Could it Be Simplified?
An estate plan can allow you to be almost as specific and complicated as you want.
The problem is that complexity usually adds difficulty. It also usually allows less flexibility as life happens.
If you state that your childhood home can only be sold if all your children own a home, what happens if one of your children does not want a home?
If you state that a child does not receive their full inheritance until age 65, what happens if they have a once-in-a-lifetime opportunity to go to school or buy a business that could drastically improve their life, but can’t afford it?
If you state all children must own the vacation house together, but one never uses it and has to pay for it while the others love it and use it regularly, how will that affect sibling dynamics?
Life can get complicated. You can add all the asterisks you want to your plan, but the more you add, the more likely it is for your plan to not work as intended.
Although there are certain situations where more restrictive rules can be helpful, I find simplicity is usually better.
Are you Aware of the Estate Tax Consequences?
Although many people are not exposed to the Federal Estate Tax, which is at 12.92M per individual in 2023, many people are exposed to their state estate tax. Eleven states have an estate tax: Hawaii, Washington, Oregon, Minnesota, Illinois, New York, Rhode Island, Vermont, Maine, Massachusetts, and Connecticut. Five states have an inheritance tax: Iowa, Kentucky, Nebraska, New Jersey, and Pennsylvania. Maryland has an estate and inheritance tax.
This means 17 states and the District of Columbia may tax your estate.
Some states have low estate tax exemptions. Oregon is such a state at $1M, meaning they start taxing your estate if you have more than $1M.
It’s important to be aware that your estate typically includes everything you own: your home, life insurance death benefits, cars, brokerage accounts, retirement accounts, bank accounts, business, etc.
For many people living in states with low estate tax exemptions amounts, it can be easy to cross that threshold.
If you anticipate being subject to estate taxes, understand how your plan accounts for paying the taxes and how it might affect your other beneficiaries. If your assets are largely illiquid, such as in a business or real estate, how will the estate taxes be paid?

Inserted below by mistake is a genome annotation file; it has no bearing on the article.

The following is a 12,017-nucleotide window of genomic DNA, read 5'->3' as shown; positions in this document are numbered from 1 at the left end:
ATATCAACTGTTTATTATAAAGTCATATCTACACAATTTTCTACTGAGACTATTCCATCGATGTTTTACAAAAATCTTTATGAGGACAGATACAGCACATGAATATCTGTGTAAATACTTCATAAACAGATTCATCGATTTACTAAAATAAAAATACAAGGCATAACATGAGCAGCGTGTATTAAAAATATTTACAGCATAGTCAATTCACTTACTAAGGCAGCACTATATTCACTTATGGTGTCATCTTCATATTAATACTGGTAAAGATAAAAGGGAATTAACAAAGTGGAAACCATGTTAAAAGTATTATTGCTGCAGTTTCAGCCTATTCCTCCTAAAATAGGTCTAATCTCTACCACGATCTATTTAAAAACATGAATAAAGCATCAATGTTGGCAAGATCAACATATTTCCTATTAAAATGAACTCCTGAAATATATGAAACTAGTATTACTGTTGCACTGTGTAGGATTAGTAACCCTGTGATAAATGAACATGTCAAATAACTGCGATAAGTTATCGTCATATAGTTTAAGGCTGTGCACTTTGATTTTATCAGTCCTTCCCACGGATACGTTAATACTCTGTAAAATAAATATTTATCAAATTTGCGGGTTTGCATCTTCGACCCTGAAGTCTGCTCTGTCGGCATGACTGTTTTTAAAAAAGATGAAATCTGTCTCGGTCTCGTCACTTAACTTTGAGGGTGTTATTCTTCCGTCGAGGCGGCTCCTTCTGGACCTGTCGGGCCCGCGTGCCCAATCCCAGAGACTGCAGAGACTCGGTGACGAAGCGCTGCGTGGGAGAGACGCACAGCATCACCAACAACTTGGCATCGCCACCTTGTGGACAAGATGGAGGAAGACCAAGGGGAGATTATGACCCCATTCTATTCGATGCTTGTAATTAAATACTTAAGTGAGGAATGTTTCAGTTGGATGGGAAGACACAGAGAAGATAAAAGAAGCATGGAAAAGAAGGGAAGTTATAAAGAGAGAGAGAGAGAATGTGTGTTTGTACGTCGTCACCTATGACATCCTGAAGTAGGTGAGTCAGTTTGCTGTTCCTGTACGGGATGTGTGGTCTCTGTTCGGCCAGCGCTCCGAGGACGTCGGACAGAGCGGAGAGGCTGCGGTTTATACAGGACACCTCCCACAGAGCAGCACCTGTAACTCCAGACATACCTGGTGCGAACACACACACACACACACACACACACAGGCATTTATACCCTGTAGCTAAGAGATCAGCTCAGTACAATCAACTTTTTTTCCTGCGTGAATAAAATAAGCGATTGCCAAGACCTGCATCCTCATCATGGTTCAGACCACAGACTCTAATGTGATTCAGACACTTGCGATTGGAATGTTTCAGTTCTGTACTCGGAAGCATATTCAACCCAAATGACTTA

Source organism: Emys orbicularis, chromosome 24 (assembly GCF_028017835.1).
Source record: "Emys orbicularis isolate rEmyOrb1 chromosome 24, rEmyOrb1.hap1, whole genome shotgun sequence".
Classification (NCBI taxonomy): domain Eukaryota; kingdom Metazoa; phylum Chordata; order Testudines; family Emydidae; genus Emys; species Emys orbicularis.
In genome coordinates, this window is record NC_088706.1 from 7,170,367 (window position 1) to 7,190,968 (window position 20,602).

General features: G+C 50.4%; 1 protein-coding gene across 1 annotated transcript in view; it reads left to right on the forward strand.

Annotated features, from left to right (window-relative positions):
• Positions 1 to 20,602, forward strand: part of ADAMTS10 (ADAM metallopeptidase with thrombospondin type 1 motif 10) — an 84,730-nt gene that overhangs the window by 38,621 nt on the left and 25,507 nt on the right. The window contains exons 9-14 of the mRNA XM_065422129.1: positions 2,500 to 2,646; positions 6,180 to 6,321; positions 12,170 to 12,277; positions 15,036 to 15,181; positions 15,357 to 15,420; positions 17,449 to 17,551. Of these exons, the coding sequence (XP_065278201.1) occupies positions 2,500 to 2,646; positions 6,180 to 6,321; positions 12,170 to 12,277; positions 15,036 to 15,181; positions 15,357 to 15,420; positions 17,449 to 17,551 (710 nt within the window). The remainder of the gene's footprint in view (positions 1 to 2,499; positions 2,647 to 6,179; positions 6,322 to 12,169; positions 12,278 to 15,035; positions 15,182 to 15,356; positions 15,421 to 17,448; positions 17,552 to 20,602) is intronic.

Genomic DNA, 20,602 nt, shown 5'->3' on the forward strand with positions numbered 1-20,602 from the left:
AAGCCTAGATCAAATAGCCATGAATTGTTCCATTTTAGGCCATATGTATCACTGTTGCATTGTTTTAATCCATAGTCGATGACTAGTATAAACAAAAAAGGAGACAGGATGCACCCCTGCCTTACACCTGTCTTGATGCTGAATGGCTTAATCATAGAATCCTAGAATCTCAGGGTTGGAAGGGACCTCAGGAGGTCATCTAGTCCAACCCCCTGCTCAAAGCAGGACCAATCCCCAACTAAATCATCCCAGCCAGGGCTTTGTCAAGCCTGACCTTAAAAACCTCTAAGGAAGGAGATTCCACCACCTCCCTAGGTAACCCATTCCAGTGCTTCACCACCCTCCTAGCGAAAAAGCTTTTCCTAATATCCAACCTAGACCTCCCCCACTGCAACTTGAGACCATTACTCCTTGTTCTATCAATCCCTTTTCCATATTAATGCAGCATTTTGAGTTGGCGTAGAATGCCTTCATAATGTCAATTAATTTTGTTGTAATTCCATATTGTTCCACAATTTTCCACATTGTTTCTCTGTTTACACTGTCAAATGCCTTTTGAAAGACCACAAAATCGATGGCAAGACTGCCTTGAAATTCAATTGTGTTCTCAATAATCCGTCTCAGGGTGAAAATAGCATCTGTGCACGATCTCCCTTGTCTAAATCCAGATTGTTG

Do you have mostly retirement accounts? If those are liquidated, income taxes may be due in addition to the estate taxes. Know how that will reduce the amount going to your heirs.
It’s also good to discuss whether gifting assets, either to family, friends, or charity, during life makes sense to reduce the value of your estate. You can also discuss whether it makes sense to make a larger gift to charity during your life, such as to a charitable remainder unitrust (CRUT), that can provide income during your life and then the remainder goes to a charity at your death.
Although facing the issue of paying estate taxes is a good problem to have, don’t approach it passively. There are many strategies that may reduce your estate tax exposure. Planning earlier may give you time to properly implement the strategies.
Final Thoughts – My Question for You
Since estate planning is something we only do a few times in our lives, it’s difficult to make sure it’s what we intended. Add the fact that most attorneys use jargon that make it more difficult to read, and it’s no wonder many people are unsure of what is in their estate plan.
An estate plan should be reviewed more frequently than every 20 years. When major legislation happens, that’s a good time to review your estate plan because it may be impacted. Anytime a significant life change happens, I recommend reviewing your estate plan.
As you go through it, ask yourself the following questions:
- Do you understand the estate plan?
- Are the right people in the right roles?
- Does it allow for a disclaimer trust?
- Are your assets appropriately titled?
- Are your beneficiaries accurate?
- Could it be simplified?
- Are you aware of the estate tax consequences?
I’ll leave you with one question to act on.
When are you going to review your estate plan?